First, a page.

Modern finance, whether Wall Street or Main Street, is about billions and billions of dollars in transaction costs ripped from the hands of all of us small fry, not shrewd deals gaining value and building the nation’s economy.   We’re the grease on their wheels.  While the government and others try to watch them at the front door, they are stealing us blind and with impunity out of the backdoor in every nook, cranny, and alleyway they can find.

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How can Billion Dollar Fines be Little More Than Water off a Duck’s Back?

indexNew Orleans   I hate to admit it, but to me a billion dollars still seems like a whole lot of money.  Unfortunately, I’m afraid saying so makes me hopelessly hide bound and old school.

            Why?

            Because the government seems to be passing out billion dollar fines like candy to banks, utility companies, oil companies, automobile manufacturers, and others and it seems to have no discernible impact on their behavior whatsoever.  I’m sure you’ve noticed the same thing.  The government takes a victory lap, a couple of months or maybe a year goes by, and the same corporate culprit is doing the same perp walk to the ATM to pay out another billion dollar fine.  Billion dollar fines seem to have replaced the space on corporate balance sheets where they once wrote “goodwill,” and now it’s an item called “reserve” for a future expenditure for bad behavior.  Cheating consumers has simply become a mundane part of corporate culture.  Rapacious capitalism is no longer an insult, but a rally cry.

            How many gazillions has Bank of America now paid out for example due to the mortgage mess and their acquisition of Countrywide?  It hardly matters it seems as they get ready to pay another $800 million because they couldn’t keep themselves from selling non-existent products to their credit card holders.  One financial institution after another these days from HSBC to storied European banks are lining up to pay huge, billion plus fines for laundering money for Iran and other countries under sanctions by the international community.  JP Morgan Chase, only a few years ago was basking in arrogance with financial folks hanging on Jamie Dimon’s every word, but the number of fines it has paid for cheating and stealing from its customers makes him seem like the boss for a serial criminal mob.  Citicorp is running around in crisis having failed a “stress test,” not because they want to get a good grade on Wall Street it seems, but largely because they may be the only big bank fine payer not able to increase the dividend to their investors, and of course having somehow lost $400 million through their Mexican subsidiary they are claiming fraud, and the government is investigating, what else, but money laundering to drug cartels in that country.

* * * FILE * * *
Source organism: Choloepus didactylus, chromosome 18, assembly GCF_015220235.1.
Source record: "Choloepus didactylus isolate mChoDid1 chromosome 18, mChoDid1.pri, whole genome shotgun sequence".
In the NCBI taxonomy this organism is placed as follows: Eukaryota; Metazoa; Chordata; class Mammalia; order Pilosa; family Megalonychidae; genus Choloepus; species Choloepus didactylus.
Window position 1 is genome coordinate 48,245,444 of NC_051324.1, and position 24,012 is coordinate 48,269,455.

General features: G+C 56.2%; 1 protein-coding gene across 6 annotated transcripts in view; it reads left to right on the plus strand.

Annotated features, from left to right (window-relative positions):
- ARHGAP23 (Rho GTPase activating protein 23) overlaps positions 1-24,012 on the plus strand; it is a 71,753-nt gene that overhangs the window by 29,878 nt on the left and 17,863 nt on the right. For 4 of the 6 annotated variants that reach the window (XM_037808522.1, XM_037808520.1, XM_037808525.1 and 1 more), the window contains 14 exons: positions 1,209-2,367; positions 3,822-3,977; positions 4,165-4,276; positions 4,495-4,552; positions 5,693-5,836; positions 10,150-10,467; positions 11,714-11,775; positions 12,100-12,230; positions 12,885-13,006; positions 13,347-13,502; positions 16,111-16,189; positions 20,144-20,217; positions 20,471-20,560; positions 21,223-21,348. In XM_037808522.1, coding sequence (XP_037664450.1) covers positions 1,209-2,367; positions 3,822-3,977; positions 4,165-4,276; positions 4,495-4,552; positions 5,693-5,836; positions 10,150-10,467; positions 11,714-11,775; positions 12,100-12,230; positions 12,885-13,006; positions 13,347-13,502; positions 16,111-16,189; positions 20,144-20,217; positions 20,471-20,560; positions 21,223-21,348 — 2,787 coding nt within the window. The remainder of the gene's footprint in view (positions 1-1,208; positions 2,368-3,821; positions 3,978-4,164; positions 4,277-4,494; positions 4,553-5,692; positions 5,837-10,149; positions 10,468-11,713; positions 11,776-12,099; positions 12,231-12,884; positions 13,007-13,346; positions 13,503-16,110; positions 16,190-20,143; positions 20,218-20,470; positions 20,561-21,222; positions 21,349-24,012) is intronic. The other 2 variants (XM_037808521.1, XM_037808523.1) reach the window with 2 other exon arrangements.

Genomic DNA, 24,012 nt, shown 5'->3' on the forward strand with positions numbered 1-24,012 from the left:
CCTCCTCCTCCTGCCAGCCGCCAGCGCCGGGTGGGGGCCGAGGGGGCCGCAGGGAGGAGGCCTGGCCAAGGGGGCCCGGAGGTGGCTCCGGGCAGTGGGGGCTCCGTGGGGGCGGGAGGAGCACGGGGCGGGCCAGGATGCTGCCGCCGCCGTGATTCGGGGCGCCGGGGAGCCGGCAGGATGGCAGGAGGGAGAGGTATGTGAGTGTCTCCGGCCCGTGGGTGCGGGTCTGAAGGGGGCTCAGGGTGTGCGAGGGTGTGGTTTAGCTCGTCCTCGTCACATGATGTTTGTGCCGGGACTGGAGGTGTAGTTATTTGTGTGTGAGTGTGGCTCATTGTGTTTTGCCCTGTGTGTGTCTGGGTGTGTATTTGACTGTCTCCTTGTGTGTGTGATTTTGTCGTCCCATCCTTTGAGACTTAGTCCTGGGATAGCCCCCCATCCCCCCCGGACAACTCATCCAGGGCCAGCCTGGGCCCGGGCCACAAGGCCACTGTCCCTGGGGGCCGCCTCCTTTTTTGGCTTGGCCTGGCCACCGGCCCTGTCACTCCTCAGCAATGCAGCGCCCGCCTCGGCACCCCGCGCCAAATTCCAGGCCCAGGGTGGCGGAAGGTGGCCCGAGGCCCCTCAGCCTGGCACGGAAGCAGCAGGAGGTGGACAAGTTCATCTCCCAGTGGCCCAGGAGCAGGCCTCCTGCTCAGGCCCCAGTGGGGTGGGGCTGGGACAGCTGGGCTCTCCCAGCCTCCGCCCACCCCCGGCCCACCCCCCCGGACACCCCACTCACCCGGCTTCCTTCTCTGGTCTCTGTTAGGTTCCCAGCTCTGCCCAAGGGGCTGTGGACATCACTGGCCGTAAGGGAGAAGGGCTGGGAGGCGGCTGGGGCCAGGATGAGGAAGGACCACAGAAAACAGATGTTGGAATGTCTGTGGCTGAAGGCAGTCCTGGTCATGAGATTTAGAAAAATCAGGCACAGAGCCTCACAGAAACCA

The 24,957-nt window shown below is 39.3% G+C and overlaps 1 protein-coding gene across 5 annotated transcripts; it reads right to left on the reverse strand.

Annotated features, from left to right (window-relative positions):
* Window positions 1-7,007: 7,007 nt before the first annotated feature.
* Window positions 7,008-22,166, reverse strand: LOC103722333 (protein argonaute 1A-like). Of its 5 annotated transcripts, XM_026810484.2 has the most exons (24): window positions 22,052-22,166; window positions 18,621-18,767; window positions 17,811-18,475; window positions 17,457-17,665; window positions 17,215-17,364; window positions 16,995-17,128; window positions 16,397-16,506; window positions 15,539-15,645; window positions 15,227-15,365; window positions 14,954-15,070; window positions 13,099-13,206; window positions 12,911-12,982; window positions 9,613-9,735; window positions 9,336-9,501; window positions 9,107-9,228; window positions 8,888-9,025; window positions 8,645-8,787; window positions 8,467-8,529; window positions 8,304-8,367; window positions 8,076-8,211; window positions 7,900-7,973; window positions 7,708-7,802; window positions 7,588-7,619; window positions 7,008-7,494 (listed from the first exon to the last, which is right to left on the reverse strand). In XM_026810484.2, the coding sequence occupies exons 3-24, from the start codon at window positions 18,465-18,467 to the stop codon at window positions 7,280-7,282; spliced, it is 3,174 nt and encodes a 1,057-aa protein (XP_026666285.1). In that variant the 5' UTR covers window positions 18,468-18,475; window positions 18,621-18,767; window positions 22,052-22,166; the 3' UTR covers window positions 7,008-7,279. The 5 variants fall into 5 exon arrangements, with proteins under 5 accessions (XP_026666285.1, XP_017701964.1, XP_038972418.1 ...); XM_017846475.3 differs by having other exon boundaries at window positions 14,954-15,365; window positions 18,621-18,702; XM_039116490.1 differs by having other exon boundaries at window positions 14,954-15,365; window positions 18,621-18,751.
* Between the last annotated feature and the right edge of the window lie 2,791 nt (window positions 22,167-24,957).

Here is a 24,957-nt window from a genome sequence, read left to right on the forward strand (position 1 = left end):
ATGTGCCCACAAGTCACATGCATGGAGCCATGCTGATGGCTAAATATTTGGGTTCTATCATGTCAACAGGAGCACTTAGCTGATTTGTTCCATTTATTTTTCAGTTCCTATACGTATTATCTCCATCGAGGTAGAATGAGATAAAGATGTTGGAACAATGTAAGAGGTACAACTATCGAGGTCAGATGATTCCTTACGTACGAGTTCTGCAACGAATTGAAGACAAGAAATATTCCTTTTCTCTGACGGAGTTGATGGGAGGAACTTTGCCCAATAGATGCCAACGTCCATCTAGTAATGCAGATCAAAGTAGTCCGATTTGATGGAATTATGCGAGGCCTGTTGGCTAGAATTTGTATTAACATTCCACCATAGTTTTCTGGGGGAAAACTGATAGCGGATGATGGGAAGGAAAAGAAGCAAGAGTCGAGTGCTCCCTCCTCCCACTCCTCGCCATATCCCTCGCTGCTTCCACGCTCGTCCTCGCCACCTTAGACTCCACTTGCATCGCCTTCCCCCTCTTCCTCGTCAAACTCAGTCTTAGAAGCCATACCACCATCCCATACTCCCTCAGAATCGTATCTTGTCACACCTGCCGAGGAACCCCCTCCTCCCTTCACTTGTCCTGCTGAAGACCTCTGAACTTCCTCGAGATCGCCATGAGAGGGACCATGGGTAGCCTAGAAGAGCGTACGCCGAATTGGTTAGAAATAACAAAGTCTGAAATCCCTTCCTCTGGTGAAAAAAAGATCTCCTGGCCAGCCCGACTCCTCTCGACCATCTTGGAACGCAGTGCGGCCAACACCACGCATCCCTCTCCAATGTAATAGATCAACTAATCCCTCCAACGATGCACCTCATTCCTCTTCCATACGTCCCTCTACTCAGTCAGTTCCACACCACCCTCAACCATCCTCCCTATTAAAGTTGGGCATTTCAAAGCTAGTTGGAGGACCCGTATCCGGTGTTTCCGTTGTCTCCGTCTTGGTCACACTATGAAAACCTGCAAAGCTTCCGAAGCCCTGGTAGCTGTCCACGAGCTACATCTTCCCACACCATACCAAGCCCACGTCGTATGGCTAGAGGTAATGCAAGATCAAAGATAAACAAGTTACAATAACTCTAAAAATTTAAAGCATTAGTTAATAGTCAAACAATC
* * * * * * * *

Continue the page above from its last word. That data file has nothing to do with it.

But speaking of a criminal enterprise, how about Wall Street itself?  I’m more than half-way through Michael Lewis’ new book called Flash Boys, where the real story is about the billions that some companies are making and that all of the big banks are abetting of front-running stock trades through high-frequency trading , which is of course totally illegal,.  And, yes, the FBI is now investigating, and the SEC is embarrassed, and the Attorney-General of New York State is letting subpoenas rain down like tickertape on Wall Street, but all that means is that the outcome of this latest scandal is likely to be, yes, you know, more fines!   An analysis of super-investor Warren Buffet’s portfolio over the last 5 years says he has even underperformed the Standard & Poor’s 500 stock index.  Friends, if he can’t beat the house on Wall Street in the biggest gambling casino in the world, you know on one else has a fair chance.

What’s the answer?  If it’s not fines, is it jail?  Hardly, since the big whales only offer up the small fry to do time. 

It’s time to clean house, but it looks like the walls are so rotten and the foundation is so shot, that it’s gut rehab time, but from top to bottom there doesn’t seem to be anyone willing and able to take on the job.

What a heckuva a mess!  Seems like if we have five dollars we might as well hide it in our shoe and take our chances on street crime, since no one seems able to stop Wall Street crime.